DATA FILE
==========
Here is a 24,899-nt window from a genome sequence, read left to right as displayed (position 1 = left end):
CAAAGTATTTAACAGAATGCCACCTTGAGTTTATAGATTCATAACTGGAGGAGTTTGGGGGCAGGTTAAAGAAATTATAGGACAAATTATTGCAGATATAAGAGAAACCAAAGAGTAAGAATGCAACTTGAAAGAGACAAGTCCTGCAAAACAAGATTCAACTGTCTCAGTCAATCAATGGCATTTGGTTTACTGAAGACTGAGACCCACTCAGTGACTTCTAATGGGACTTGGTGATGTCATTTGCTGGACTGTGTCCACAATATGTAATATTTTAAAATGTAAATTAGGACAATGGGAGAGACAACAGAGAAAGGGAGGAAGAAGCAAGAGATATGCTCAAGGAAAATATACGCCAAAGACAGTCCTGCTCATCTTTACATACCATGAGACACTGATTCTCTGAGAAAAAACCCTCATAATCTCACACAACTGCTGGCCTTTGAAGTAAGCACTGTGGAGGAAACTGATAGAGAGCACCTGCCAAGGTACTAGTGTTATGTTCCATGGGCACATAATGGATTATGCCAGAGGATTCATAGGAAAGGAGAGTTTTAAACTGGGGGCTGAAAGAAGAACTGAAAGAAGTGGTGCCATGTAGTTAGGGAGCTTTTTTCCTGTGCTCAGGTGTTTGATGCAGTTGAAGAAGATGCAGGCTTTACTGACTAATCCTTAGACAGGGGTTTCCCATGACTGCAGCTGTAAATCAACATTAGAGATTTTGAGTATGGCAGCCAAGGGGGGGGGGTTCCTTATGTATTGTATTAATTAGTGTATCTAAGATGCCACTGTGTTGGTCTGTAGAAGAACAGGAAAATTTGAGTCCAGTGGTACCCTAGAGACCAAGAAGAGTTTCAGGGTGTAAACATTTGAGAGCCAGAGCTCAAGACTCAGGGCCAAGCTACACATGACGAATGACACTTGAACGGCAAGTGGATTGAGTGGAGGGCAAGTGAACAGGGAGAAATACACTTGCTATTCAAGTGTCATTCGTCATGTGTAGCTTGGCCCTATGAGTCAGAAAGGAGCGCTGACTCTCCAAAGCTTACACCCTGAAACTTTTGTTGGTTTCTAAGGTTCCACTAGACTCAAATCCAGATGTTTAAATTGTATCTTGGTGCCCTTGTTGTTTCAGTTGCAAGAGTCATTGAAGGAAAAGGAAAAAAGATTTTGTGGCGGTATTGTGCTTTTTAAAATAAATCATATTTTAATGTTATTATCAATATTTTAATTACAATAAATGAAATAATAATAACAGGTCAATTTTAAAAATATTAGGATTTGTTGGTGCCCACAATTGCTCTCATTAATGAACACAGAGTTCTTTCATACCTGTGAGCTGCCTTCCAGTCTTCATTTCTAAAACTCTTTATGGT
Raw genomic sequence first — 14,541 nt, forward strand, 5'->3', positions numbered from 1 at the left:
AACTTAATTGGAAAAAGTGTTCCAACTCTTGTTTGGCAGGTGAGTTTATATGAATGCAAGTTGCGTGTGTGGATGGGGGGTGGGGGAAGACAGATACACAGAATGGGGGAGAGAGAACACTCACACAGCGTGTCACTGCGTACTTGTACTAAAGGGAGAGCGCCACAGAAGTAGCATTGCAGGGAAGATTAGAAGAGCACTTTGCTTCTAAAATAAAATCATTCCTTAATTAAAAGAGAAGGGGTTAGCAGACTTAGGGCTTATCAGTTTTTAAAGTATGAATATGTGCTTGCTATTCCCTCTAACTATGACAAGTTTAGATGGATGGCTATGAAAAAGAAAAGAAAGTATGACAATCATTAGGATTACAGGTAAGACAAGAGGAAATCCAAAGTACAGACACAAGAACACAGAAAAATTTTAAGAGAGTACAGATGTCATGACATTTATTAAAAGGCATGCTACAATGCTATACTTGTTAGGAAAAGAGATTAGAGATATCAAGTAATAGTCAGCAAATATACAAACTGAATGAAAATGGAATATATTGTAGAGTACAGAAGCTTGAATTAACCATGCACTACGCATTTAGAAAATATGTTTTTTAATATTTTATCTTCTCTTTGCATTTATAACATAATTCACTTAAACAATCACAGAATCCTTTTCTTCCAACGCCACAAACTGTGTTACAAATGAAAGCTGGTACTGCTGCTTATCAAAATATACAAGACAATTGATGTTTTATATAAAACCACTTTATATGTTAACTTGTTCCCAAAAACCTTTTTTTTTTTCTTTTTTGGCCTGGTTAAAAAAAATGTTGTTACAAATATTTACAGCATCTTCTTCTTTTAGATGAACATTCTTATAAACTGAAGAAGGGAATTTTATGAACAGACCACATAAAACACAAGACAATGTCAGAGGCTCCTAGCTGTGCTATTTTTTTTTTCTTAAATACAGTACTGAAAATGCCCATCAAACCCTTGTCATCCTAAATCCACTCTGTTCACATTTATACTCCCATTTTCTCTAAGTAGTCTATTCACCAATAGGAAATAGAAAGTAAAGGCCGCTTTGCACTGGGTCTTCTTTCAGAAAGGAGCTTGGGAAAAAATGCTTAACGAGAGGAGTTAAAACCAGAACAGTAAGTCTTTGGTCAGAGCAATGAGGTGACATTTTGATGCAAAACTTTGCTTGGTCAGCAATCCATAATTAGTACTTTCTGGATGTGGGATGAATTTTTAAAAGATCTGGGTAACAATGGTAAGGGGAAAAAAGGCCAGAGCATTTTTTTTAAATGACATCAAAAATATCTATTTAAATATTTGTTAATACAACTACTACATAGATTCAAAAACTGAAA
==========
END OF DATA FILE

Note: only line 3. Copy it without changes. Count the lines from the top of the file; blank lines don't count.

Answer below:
Raw genomic sequence first — 14,541 nt, forward strand, 5'->3', positions numbered from 1 at the left: